Graduation Year


Document Type




Degree Granting Department

Architecture and Community Design

Major Professor

Mark Weston, M.Arch.


Prefabricated, Prefab, Pre-synthesized, Technology, Modular, Panelized, System, Housing, Residential, Dwelling, Anti-in Situ, Architecture


The prefabricated home has been said to be the site of innovation, exploration and sometimes spectacular failure since the mid 20th-century (Home Delivery, 8). Despite years of research and advancements in technology, pre-synthesization in the domestic realm has typically remained loyal to past construction methods/materials and banal aesthetic ripostes. As a result, the modern pre-synthesized home suffers in terms of programmatic diversity, spatial feedback, supertemporal expansion (in reference to the supertemporal art movement) and societal acceptance.

Materials and technologies are constantly upgrading in our increasingly technetronic society. Re-marketing the prefabricated home will require a similar modus operandi. Investigating the successes and failures of other prefabricated products and systems will lead to a better understanding of what the next generation of pre-synthesized housing systems will require. These requirements are then to be cultivated and supported by a theoretical entity, deployableHOMES, which represents an architectural process in a product oriented civilization.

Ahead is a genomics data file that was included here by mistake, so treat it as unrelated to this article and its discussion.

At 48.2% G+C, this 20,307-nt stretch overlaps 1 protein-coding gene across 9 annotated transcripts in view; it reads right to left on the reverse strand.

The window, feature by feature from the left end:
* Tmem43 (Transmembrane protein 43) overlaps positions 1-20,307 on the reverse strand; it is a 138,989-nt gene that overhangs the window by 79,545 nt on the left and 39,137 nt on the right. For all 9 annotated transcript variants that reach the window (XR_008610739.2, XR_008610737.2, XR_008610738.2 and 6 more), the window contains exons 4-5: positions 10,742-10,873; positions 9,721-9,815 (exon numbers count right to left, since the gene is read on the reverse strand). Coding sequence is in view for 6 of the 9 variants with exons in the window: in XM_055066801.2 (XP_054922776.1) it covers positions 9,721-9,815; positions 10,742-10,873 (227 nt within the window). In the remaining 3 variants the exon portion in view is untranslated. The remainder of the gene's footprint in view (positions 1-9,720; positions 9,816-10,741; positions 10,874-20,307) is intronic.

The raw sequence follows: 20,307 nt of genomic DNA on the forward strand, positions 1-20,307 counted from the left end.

Motivated by the performance capabilities of underutilized materials such as FRP pultrusion and concrete polymer technology, this thesis proposes the formulation of a pre-synthesized component housing system which offers the maximum plasticity of design by allowing for distinctive environmental, spatial and programmatic responses. The system will be used to articulate a series of prototypes to be deployed in different topographical conditions.

The future of prefabrication lies not in a series of ephemeral structures, which adopt non inclusive proprietary construction systems, but with fully integrated systems of interactive components. Components which allow for the refl ection of changes in societies perspectives of understood programmatic space and aesthetics of domestic tectonic pragmatism. These changes attempt to inaugurate an anti-in situ architectural movement which no longer imitates individuality or spatially responsive interactive design.